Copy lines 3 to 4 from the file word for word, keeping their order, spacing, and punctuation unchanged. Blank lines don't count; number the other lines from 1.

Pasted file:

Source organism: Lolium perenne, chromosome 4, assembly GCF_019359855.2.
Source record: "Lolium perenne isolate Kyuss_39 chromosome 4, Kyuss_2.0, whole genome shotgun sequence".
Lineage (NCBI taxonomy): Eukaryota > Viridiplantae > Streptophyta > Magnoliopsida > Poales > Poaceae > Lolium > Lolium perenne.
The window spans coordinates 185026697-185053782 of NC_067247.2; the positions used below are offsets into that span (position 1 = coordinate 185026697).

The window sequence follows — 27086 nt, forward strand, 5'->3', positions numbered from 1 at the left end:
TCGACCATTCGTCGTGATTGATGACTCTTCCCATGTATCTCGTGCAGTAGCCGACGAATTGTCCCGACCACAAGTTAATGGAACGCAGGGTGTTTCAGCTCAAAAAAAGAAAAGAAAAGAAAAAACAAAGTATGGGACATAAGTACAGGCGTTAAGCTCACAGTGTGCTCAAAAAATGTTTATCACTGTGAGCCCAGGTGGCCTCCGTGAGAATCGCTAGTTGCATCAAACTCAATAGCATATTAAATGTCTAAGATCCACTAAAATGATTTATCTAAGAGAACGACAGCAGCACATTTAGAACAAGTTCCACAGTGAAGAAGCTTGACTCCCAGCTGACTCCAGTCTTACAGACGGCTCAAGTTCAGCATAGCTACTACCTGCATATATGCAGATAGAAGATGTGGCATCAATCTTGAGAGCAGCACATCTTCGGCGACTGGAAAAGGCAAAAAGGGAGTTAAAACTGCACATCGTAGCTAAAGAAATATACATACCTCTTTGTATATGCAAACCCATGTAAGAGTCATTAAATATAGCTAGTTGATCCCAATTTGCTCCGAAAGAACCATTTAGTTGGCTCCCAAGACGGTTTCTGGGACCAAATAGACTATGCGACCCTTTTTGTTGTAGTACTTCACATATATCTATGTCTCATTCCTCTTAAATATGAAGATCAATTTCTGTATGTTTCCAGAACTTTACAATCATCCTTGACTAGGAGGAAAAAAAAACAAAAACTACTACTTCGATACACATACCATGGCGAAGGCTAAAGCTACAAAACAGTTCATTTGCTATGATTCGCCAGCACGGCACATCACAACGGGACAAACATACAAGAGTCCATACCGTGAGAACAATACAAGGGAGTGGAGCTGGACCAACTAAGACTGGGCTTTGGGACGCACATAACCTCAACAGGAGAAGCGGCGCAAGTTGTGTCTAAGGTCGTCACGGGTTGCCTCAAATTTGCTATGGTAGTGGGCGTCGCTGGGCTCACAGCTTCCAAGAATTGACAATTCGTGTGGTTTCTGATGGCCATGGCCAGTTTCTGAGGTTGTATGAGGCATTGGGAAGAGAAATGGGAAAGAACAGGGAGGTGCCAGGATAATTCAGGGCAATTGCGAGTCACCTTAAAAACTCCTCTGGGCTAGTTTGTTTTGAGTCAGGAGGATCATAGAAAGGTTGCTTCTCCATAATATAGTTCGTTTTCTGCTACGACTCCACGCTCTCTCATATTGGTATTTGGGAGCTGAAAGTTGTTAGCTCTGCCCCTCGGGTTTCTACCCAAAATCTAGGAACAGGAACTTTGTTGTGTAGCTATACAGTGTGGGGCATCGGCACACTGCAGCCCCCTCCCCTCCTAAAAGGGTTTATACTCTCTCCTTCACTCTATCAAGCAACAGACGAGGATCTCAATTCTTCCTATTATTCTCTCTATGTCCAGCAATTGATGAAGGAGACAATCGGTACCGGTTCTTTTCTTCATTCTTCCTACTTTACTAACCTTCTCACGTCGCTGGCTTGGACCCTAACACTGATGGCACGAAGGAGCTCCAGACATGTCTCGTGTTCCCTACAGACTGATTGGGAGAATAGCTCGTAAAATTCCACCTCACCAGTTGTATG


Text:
Lineage (NCBI taxonomy): Eukaryota > Viridiplantae > Streptophyta > Magnoliopsida > Poales > Poaceae > Lolium > Lolium perenne.
The window spans coordinates 185026697-185053782 of NC_067247.2; the positions used below are offsets into that span (position 1 = coordinate 185026697).